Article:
It would’ve been hard to watch 2012’s Lockout (produced by Luc Besson’s Europacorp) — in which an unjustly convicted prisoner played by Guy Pearce is offered his freedom in exchange for rescuing the president’s daughter from a space prison — without thinking of John Carpenter’s films Escape From New York and Escape From L.A., wherein Snake Plissken has to, respectively, rescue the president and a doomsday device from cities that have been turned into prisons.
Nonetheless, a lot of movies feel like blatant ripoffs of other movies. But John Carpenter sued, which also isn’t that rare, but the twist here is that he won.
The court nevertheless noted many similarities between the two science-fiction films: both presented an athletic, rebellious and cynical hero sentenced to a period of isolated incarceration —despite his heroic past— who is given the offer of setting out to free the President of the United States or his daughter held hostage in exchange for his freedom; he manages, undetected, to get inside the place where the hostage is being held after a flight in a glider/space shuttle, and finds there a former associate who dies; he pulls off the mission in extremis, and at the end of the film keeps the secret documents recovered in the course of the mission. The court held that the combination of these elements, which gave the film [Escape from New York] its particular appearance and originality, had been reproduced in ‘Lock-Out’, apart from certain scenes and specific details that were only present in the first film. The difference in the location of the action and the more modern character featured in ‘Lock-Out’ was not enough to differentiate the two films.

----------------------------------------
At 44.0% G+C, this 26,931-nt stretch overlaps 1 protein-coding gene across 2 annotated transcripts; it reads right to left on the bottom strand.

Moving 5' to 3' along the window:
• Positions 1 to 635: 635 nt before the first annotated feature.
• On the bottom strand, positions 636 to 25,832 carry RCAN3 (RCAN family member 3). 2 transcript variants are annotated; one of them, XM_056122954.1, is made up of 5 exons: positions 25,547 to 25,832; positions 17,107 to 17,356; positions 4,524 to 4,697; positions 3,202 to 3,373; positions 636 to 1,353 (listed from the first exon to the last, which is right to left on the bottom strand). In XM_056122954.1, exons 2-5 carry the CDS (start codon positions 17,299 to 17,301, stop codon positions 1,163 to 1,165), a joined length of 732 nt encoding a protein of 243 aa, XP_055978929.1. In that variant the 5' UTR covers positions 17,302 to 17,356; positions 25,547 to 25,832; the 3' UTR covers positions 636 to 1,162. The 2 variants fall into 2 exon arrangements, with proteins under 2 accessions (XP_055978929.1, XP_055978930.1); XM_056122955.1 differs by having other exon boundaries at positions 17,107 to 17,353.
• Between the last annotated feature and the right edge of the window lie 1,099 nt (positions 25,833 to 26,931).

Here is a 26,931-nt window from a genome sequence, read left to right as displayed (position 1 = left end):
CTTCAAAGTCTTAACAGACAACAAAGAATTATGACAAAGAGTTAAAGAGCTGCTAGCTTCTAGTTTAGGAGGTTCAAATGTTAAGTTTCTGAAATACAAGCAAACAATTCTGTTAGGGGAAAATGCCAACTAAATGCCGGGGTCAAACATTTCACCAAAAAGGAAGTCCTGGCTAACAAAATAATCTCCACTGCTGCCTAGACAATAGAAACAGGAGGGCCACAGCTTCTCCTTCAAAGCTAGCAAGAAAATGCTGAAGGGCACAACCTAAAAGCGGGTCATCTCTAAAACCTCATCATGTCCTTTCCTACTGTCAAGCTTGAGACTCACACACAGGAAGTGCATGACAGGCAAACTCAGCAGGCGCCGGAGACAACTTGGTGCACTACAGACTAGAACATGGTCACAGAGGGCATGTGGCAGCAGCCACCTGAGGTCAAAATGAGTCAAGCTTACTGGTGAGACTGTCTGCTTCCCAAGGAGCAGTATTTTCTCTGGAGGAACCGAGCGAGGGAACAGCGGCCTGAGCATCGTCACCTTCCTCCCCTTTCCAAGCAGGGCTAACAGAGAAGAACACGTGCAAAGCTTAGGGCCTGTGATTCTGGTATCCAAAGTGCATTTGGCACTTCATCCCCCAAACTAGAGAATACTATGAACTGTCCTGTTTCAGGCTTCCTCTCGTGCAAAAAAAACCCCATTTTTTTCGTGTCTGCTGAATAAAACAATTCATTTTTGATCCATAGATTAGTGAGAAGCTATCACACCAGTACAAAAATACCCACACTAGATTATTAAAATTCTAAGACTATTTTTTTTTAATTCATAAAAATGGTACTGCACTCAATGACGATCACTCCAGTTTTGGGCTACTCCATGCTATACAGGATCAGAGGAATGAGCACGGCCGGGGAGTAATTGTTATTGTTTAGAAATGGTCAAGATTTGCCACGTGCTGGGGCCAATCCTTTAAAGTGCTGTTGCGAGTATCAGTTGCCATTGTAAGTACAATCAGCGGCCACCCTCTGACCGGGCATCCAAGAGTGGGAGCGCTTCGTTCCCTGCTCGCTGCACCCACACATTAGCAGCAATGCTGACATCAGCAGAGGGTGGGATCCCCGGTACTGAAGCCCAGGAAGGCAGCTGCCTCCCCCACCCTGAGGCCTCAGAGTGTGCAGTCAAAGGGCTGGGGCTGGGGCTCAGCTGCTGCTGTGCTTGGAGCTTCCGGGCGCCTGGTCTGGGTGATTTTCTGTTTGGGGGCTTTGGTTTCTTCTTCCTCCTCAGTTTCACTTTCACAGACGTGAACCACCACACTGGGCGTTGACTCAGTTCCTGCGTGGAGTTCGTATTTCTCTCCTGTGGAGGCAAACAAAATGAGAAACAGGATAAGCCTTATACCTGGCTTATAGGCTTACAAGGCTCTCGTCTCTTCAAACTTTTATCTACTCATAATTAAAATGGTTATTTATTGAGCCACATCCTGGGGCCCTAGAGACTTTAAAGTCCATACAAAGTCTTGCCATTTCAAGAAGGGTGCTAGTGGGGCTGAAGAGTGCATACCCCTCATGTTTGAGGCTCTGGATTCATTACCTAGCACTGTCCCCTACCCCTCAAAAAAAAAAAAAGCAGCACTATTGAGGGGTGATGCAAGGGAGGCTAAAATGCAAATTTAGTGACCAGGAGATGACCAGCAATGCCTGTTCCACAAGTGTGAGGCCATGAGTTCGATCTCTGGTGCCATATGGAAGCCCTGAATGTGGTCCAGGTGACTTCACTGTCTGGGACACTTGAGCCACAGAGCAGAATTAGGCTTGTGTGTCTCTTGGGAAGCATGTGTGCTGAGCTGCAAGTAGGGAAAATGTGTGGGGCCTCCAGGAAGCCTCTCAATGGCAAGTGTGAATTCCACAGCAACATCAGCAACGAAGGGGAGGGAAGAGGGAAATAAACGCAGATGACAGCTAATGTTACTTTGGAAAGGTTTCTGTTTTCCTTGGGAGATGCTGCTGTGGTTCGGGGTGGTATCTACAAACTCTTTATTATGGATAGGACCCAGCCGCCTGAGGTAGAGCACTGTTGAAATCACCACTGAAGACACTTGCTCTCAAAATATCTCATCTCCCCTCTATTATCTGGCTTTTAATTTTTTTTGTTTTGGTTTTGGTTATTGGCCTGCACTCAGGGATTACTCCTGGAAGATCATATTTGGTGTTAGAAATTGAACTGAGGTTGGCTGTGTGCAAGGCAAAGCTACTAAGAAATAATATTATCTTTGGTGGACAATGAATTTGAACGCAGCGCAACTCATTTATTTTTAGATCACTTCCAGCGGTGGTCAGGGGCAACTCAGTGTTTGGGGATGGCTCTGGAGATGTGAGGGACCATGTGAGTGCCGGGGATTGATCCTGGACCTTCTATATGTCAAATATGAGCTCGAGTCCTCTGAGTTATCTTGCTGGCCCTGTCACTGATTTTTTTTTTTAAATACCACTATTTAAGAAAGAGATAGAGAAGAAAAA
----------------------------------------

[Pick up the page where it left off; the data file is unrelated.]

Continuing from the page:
Europacorop was ordered to pay 50,000 Euros to the rights owner, 20,000 to Carpenter and 10,000 to his co-screenwriter, Nick Castle.
One clue as to why Carpenter might have cared, and not simply taken Lockout‘s existence as the highest form of flattery, is that Carpenter is the executive producer on an upcoming Escape From New York remake. And he doesn’t need copies (or at least, other copies) floating around saturating the market.
I guess this will make Luc Besson a little more careful about who Europacorp rips off. Now, if only someone else could sue him for casting Maggie Grace.